We are glad to present you the 21st issue of the St. Petersburg International Legal Forum Digest!
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Theme of the Plenary session is declared. You can also find more about the panel «International and National Criminal Justice. Compatibility and Interaction»
News of the Forum
“Mission of law in an era of change” is the theme of the jubilee Forum Plenary session.
Representatives of 44 countries have registered for the Forum.
The panel «International and National Criminal Justice. Compatibility and Interaction» is co-hosted by the St. Petersburg International Legal Forum and Martens readings on International Humanitarian Law.
Criminal justice, having been kept for years within the domain of internal affairs of states, acquired practical international dimension in the wake of the Second World War and the establishment of the two international military tribunals. However, both tribunals remained an incidental episode until 1990s which witnessed the Renaissance of international criminal justice which altered the international legal landscape, affecting the development of national institutions and doctrines of criminal law. And yet it would be an overstatement to hail ad hoc courts and tribunals that were established during that time, to be followed by the permanent International Criminal Court, as setting standards of irreproachability. Neither has the jurisprudential dialogue in which they engaged national legal systems, been always constructive and free from conflict.
Panelists who include judges of highest national courts and of international courts and tribunals, authorities from amongst academics and practitioners will offer their vision of approaches to, limits of, and hurdles in the way of enhancement of interaction and compatibility of international and national criminal justice. Bakhtiyar Tuzmukhamedov, Judge, Appeals Chamber of the International Criminal Tribunals for Rwanda and for the Former Yugoslavia, will act as a moderator of the roundtable. The discussion will be attended by Gleb Bogush, Associate Professor of the Law Faculty at the Lomonosov Moscow State University, Gennady Esakov, Head of the Department of Criminal Law, HSE, Vagn Joensen, President of the International Criminal Tribunal for Rwanda, Sergey Knyazev, Judge, Constitutional Court of the Russian Federation, Nizami Safarov, Head of Legal Department, the National Assembly (Parliament) of Azerbaijan, Anita Usacka, Judge of the International Criminal Court Appeals Division.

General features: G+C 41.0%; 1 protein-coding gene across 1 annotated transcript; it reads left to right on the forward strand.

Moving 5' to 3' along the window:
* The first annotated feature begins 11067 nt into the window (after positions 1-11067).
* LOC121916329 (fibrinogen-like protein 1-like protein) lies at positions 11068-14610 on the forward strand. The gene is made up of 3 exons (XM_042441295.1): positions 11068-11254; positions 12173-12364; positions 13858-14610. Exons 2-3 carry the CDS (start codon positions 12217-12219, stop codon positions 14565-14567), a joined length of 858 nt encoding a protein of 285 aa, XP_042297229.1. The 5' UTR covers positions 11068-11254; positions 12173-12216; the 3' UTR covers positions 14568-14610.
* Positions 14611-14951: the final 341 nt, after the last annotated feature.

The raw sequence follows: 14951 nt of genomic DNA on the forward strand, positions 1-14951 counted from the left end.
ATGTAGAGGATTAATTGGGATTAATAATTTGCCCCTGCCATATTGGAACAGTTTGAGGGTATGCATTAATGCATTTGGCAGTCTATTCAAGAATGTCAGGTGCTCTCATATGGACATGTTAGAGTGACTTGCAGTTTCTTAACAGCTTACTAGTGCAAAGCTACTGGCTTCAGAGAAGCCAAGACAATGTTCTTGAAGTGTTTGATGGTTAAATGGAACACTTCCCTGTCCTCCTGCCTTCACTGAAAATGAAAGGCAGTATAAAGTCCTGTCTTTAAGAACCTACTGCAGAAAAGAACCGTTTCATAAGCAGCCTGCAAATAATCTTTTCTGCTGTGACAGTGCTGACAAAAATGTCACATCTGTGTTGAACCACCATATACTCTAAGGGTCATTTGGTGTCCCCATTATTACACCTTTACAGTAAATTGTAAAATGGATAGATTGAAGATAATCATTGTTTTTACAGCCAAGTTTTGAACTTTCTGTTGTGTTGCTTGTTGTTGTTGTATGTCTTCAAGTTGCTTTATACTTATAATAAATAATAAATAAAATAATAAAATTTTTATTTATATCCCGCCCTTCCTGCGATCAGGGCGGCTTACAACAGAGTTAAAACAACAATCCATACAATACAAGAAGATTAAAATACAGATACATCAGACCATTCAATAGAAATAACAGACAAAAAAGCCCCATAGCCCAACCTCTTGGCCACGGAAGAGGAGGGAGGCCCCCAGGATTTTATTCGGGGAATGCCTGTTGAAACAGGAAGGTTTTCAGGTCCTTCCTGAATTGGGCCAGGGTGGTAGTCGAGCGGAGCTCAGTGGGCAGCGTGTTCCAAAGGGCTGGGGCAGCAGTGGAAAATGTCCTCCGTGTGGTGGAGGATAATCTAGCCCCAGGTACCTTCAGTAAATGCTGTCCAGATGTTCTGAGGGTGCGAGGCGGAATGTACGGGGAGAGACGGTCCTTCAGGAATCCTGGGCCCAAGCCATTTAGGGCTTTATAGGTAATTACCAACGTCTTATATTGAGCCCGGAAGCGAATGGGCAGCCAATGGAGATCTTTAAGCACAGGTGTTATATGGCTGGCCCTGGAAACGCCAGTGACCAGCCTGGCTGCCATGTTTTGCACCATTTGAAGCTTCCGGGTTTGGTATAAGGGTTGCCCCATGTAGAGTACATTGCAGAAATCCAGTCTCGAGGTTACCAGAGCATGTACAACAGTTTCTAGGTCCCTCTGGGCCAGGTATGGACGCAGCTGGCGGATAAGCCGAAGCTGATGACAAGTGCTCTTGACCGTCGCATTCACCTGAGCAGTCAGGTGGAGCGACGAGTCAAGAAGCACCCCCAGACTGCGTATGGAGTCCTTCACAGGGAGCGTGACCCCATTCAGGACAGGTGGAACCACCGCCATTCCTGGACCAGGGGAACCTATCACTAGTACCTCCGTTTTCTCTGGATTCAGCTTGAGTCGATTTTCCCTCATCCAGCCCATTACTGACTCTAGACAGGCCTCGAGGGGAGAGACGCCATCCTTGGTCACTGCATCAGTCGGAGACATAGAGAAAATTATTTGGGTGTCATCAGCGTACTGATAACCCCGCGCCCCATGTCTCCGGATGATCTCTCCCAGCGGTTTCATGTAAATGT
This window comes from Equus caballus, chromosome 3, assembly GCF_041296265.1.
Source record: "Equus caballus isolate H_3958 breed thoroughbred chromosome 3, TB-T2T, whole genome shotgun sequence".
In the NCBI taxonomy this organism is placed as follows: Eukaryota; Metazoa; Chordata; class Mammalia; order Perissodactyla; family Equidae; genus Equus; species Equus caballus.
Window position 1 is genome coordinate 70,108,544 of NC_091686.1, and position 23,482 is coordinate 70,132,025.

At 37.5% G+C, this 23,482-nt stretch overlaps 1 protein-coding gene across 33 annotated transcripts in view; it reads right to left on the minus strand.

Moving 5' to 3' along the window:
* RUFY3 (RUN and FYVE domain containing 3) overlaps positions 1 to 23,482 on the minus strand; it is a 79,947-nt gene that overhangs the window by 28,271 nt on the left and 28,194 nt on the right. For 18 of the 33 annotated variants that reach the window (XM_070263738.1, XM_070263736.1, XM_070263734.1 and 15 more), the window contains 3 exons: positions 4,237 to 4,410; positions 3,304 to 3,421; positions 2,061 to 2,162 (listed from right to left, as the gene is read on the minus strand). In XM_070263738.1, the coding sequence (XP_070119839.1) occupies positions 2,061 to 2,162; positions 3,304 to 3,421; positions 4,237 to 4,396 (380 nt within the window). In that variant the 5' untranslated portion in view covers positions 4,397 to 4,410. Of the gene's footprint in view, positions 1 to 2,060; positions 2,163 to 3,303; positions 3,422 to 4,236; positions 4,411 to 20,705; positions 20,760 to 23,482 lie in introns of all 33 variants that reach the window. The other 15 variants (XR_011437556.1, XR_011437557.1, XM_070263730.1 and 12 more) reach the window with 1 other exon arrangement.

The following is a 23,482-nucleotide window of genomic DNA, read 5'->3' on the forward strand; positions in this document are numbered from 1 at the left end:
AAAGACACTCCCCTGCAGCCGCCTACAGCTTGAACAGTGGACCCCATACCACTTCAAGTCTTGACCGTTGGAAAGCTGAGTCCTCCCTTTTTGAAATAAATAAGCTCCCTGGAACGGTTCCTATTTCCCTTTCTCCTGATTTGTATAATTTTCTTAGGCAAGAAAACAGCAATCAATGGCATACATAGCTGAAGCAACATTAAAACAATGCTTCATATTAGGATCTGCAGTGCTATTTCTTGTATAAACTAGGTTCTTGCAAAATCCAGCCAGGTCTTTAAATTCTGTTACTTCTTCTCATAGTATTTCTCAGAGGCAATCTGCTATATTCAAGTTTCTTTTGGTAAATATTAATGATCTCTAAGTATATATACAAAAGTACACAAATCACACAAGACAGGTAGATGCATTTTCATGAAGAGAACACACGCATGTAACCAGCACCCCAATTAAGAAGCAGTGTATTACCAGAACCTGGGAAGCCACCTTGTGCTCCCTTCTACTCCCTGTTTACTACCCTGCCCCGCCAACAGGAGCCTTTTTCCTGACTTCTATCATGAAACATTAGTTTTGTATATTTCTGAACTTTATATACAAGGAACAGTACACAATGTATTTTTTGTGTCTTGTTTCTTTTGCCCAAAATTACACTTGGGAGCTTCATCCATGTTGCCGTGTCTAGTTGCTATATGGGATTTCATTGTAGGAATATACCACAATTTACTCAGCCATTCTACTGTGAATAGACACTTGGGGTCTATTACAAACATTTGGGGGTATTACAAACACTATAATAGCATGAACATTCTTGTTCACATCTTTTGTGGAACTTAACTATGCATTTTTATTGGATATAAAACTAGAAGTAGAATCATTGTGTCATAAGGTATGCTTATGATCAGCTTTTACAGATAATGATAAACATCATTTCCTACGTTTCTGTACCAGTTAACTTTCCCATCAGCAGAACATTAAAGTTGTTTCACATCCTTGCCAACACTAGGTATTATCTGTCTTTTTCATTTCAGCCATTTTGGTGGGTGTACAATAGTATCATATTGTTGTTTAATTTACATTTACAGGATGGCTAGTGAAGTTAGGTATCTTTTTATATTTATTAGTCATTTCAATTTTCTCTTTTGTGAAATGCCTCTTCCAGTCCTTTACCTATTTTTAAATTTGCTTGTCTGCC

They will discuss theoretical and practical issues of “domestication” of the former into the latter, the role of principle of universality in striking a balance between national and international criminal justice, modes of optimal adjustment of constitutional and international foundations of criminal justice, options for harmonization of national legislation with international norms.
See continuation of the article dedicated to the series about the lawyers in the fashion column with a legal focus
“The Boston Legal series is an excellent manual on both fashion trends and primarily, development of dress code from formal to casual one”